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Let’s consider a perfect electric conductor which is connecting the terminals of an ideal voltage source (it is a short circuit in practice). What happens from an electromagnetic point of view?

We know that for a perfect electric conductor:

1) The electric field inside the material is 0

2) The electric field on its surface is purely orthogonal

If I understood correctly, these properties are always true, also in absence of equilibrium, since the conductor is ideal.

The property 2) implies that the voltage across the conductor's surface is 0. But there is a voltage source applied on it: which is the solution?

Moreover, voltage source means electric field between the two terminals: is this electric field inside the conductor or on its surface?

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Remember that ideal voltage sources and perfect conductors are idealizations. They are simplifications that approximate the behavior of real devices. Both real voltage sources and real conductors deviate from ideal behavior at high currents.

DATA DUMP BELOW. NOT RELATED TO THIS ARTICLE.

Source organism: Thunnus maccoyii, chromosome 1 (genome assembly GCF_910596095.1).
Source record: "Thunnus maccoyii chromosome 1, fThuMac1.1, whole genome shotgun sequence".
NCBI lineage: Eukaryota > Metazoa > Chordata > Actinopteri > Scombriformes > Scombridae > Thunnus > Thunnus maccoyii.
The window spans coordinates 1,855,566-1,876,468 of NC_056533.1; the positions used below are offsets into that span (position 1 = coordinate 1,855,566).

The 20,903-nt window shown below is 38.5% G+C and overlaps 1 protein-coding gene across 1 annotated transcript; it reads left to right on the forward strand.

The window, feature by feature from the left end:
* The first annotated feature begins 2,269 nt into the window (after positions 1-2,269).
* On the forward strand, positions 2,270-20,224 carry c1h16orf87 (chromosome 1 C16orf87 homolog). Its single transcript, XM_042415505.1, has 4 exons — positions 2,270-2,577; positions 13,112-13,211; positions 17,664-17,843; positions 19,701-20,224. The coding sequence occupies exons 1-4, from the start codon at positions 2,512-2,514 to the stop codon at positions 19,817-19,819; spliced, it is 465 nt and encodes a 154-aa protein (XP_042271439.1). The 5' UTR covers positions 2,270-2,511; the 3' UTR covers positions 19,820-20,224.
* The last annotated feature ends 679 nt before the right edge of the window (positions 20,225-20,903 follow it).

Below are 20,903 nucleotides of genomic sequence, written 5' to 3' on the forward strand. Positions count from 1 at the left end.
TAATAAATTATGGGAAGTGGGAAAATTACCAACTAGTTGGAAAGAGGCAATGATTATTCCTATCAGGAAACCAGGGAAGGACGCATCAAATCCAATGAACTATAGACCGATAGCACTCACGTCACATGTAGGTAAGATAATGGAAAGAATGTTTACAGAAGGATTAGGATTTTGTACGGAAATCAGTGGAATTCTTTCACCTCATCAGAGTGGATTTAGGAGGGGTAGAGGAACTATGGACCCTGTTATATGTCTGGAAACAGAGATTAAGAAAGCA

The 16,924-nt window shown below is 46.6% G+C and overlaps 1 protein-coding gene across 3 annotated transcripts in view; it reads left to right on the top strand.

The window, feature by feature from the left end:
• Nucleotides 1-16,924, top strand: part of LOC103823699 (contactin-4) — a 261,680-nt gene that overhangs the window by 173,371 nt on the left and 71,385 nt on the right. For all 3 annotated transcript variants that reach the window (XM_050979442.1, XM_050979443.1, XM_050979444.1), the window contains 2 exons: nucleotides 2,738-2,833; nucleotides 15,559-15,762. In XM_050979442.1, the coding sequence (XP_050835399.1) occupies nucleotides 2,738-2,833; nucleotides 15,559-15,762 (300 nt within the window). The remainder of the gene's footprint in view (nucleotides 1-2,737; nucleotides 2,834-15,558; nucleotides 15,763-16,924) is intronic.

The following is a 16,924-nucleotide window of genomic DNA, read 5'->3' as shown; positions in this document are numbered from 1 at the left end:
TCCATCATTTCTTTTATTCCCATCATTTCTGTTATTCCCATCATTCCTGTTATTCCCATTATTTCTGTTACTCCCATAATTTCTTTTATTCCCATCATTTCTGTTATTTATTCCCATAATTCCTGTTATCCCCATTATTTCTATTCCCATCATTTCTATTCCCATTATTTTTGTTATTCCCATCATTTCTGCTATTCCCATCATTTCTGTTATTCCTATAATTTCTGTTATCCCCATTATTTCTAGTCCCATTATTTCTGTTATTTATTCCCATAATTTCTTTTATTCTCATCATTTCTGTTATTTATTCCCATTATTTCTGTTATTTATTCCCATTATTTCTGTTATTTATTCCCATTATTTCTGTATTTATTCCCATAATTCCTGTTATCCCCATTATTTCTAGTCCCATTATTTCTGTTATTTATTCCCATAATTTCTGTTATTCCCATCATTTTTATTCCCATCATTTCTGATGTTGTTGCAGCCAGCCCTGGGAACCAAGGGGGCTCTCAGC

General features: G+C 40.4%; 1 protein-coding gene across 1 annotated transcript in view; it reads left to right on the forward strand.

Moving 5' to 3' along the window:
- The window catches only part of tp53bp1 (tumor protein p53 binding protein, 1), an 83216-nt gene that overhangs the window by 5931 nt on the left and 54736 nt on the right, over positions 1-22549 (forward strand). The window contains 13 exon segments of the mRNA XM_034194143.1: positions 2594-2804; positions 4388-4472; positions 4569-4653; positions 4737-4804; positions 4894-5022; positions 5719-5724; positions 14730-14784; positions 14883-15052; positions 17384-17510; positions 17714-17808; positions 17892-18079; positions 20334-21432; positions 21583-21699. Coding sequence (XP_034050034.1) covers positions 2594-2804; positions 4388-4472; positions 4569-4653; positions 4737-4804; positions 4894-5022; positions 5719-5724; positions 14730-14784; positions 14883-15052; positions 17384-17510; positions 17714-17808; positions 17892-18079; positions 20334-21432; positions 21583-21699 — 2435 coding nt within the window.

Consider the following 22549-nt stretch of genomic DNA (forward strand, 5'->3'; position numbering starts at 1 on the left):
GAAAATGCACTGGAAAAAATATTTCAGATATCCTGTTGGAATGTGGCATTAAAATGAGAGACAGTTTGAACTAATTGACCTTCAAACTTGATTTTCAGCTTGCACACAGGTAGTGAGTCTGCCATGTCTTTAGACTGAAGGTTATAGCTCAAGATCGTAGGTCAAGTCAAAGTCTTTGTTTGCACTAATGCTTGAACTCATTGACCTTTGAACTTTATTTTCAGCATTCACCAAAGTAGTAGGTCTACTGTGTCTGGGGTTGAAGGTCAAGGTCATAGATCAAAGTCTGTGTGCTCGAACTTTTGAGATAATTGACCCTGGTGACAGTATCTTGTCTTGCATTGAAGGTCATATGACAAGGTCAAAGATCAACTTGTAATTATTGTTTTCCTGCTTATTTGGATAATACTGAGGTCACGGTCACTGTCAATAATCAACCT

So, with that in mind, from a purely theoretical perspective you have set up a circuit that is represented by a set of equations with no solution. Specifically, if $V$ is the voltage across both elements and $V_0$ is the voltage of the source then the equations are $V=V_0$ and $V=0$. This clearly has no solution.

Now, from a practical standpoint we can consider alternative, more realistic, models of the components. For example, we could consider the voltage source to be ideal, and the wire to have 0 resistance but nonzero inductance. This would lead to a standard inductor circuit; it is a more realistic model of the wire since even a superconductor necessarily has inductance. As another example you could consider the voltage source to have an internal impedance, which would determine the short circuit current.

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  • $\begingroup$ The model where the source has zero impedance and the wire has inductance may be mathematically possible but the current will increase over time without bounds which is not at all realistic. The model where the wire has zero impedance and the load has an internal impedance will give a better approximation to something that can actually be realized. Some voltage sources are designed to withstand short-circuit and for that sort of case this would actually be a very good approximation. $\endgroup$ – Rodney Nov 2 at 11:55
  • $\begingroup$ Completely agree! Circuit elements need to be understood as easy approximations that are only valid within a certain range. That range can easily be exceeded by poorly designed circuits. $\endgroup$ – Dale Nov 2 at 12:14

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